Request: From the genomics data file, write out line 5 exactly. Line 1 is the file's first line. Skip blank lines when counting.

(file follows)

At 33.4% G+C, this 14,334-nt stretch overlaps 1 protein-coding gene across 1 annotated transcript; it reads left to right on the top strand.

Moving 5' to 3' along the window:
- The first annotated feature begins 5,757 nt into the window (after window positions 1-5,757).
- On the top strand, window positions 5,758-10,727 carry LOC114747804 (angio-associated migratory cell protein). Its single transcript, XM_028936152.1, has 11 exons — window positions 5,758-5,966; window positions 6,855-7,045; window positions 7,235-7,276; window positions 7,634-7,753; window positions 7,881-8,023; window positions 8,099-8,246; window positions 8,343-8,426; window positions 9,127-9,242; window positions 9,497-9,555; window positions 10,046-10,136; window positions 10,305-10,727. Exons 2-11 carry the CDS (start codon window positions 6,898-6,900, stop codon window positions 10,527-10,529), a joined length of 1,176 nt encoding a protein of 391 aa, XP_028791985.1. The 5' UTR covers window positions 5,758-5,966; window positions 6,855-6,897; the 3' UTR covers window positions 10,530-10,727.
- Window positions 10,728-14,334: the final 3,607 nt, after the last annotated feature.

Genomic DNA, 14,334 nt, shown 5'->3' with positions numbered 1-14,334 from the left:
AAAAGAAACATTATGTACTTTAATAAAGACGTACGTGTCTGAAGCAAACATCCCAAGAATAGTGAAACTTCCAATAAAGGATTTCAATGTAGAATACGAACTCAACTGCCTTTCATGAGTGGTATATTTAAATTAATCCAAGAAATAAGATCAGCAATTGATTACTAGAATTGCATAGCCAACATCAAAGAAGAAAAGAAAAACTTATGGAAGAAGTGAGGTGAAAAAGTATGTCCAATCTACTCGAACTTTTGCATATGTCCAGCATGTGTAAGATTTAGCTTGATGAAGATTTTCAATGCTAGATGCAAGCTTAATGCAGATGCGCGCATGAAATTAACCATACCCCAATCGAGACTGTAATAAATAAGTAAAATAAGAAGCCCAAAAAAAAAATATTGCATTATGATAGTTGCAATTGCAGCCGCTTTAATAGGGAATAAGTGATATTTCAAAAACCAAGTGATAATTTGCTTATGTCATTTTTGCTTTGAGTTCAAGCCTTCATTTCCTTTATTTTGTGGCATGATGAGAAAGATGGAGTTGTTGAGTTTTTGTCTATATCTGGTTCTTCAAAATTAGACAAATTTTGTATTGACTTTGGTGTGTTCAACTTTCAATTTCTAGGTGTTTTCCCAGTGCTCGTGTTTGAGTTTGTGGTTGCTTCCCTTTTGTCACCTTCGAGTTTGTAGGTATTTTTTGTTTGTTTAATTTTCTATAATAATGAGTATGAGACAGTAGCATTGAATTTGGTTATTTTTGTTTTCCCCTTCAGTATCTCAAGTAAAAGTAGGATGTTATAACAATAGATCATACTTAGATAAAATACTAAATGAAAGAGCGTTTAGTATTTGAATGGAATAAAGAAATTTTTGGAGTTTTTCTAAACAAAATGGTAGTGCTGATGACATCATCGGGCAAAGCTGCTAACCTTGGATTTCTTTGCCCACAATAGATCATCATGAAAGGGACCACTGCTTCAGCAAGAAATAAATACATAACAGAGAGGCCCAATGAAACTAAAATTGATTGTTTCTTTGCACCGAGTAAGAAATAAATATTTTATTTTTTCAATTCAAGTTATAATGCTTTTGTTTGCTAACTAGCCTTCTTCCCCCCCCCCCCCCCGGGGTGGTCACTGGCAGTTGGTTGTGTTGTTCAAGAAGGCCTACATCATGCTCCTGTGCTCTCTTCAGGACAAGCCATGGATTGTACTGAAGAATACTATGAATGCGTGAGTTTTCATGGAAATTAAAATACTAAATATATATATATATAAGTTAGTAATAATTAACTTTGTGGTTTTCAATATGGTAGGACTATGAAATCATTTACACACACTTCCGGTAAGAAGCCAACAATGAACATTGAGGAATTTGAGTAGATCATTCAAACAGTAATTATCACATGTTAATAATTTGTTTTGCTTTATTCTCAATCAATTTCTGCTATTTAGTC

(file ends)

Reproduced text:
- Window positions 10,728-14,334: the final 3,607 nt, after the last annotated feature.